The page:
Baghdadi’s social media war: Hype or threat?

The Islamic State group uses social media to cultivate a ruthless reputation, but their online strategy risks blowback.

Social media platforms allowed the group to document every day life in Syria [Islamic State group via Twitter]

The Islamic State group’s offensive in Iraq has brought to fore the organisation’s refined social media apparatus, provoking fascination, fear, and doubts over its effectiveness.

Even before the fall of Mosul in June, members of the group, formerly known as the Islamic State in Iraq and the Levant (ISIL), had established a noted presence online.

Platforms like Twitter,, and Instagram allowed the group’s fighters in Syria to document every day life, respond to journalists, as well as take questions from those interested in joining them.

On video sharing sites like YouTube, the group released feature length videos, such as the Salil al-Sawarim series, or The Clashing of the Swords, which depicted ISIL members in battle, and carrying out executions of Iraqi soldiers.

More recently, the armed group’s media arm has released a new magazine, and numerous slickly edited videos including the first public sermon by the organisation’s self-declared ‘caliph’, Abu Bakr al-Baghdadi.

Under his leadership, the Islamic State group has demonstrated an online sophistication not yet matched by similar groups.

Baghdadi’s followers have learnt the “lessons of the social media age” said technology analyst, Carmi Levy. Adding that in terms of quality, their online output represented “a quantum leap over the badly shot, grainy and jarringly edited videos” of groups like al-Qaeda.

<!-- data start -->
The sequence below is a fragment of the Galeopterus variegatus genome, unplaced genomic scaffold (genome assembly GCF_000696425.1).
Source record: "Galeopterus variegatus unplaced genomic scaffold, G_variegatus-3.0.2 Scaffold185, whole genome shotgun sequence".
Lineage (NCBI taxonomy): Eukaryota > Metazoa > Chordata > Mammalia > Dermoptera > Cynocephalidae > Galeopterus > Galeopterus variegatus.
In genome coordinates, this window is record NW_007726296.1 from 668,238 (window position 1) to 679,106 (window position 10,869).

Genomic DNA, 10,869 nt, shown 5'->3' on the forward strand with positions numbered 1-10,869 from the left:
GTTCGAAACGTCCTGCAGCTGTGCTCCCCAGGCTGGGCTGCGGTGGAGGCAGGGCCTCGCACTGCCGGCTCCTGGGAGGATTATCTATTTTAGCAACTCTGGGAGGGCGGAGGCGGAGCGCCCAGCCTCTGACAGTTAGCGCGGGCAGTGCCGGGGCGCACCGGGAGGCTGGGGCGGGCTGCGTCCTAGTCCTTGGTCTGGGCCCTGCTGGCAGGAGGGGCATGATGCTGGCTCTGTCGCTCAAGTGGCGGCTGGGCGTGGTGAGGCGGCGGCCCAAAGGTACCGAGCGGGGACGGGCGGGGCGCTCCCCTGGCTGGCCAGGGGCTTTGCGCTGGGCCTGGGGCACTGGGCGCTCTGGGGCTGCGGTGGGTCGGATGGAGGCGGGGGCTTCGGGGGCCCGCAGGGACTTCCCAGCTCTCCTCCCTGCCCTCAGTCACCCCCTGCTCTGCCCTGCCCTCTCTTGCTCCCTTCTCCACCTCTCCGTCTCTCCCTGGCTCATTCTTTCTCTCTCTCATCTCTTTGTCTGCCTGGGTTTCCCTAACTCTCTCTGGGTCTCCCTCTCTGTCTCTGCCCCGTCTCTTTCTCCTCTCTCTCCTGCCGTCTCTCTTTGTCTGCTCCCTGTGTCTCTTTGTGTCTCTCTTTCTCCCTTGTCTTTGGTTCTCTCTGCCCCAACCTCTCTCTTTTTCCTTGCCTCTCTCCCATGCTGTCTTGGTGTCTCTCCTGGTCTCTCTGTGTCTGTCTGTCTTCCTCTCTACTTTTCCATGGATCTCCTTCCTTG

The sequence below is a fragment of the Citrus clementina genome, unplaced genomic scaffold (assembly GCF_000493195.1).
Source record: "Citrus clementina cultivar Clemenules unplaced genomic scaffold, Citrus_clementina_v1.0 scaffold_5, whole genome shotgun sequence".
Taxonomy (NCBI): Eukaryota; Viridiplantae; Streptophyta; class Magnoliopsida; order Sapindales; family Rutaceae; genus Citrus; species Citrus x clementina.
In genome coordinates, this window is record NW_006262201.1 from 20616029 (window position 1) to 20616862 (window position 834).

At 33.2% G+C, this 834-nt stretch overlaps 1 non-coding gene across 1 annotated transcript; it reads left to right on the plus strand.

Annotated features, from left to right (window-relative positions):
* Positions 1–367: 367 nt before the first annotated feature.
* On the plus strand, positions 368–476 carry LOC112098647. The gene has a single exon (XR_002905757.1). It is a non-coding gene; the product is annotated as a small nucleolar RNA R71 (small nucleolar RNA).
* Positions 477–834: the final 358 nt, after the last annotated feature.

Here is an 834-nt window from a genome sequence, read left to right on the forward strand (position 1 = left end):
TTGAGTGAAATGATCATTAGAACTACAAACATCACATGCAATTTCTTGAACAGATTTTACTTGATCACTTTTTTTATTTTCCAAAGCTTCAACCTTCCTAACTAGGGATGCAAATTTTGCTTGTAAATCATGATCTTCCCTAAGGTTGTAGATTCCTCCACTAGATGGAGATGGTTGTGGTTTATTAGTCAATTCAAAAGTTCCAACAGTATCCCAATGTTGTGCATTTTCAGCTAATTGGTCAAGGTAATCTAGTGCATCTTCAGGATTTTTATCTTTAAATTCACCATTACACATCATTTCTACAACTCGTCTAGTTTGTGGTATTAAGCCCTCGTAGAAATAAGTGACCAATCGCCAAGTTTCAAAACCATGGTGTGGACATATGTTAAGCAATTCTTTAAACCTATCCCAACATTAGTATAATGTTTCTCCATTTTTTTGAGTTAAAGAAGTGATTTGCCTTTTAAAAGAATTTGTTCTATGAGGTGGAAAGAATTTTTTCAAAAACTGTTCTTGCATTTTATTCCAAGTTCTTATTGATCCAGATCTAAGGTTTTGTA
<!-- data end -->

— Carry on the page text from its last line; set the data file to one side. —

This, Levy said, showed the armed group had benefited from the “democratisation of technology”.

The influx of cheap DSLR cameras, easy to use editing software, and sufficient internet bandwidth has opened up “Spielberg-level production potential to virtually anyone”, he added.

The ease of accessing such technology, combined with social media’s ability to reach large numbers of people, underpins the Islamic State’s outreach efforts. 

“Media tools like YouTube, Twitter, and Facebook, are making it easier to create a sense of online community that plays directly into the Islamic State’s marketing strategy,” Levy said.

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The Islamic State group’s aptitude in communicating through social media, however, does not necessarily translate to an authentic increase in support.

In this respect, Jamie Bartlett, the Director for the Centre for the Analysis of Social Media at the think-tank Demos, said the group’s online ability had been “overstated”.


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has been able to create the impression there is more support for them online than there really is by coordinating their activity”]

“[The Islamic State group] has been able to create the impression there is more support for them online than there really is by coordinating their activity,” he said. Adding that its young supporters are easily able to bring global attention to their cause because of their familiarity with concepts like hashtags.

Despite this ability to project a visible presence on social media, measuring the group’s capability still depends on factors that are offline.

“For all the social media presence, it’s still finances, firepower, organisational structure, and know-how that matters most,” Bartlett explained.

Bilal Abdul Kareem, an independent journalist who spent two years documenting armed groups in Syria’s civil war, also disputed the significance of the group’s activities online.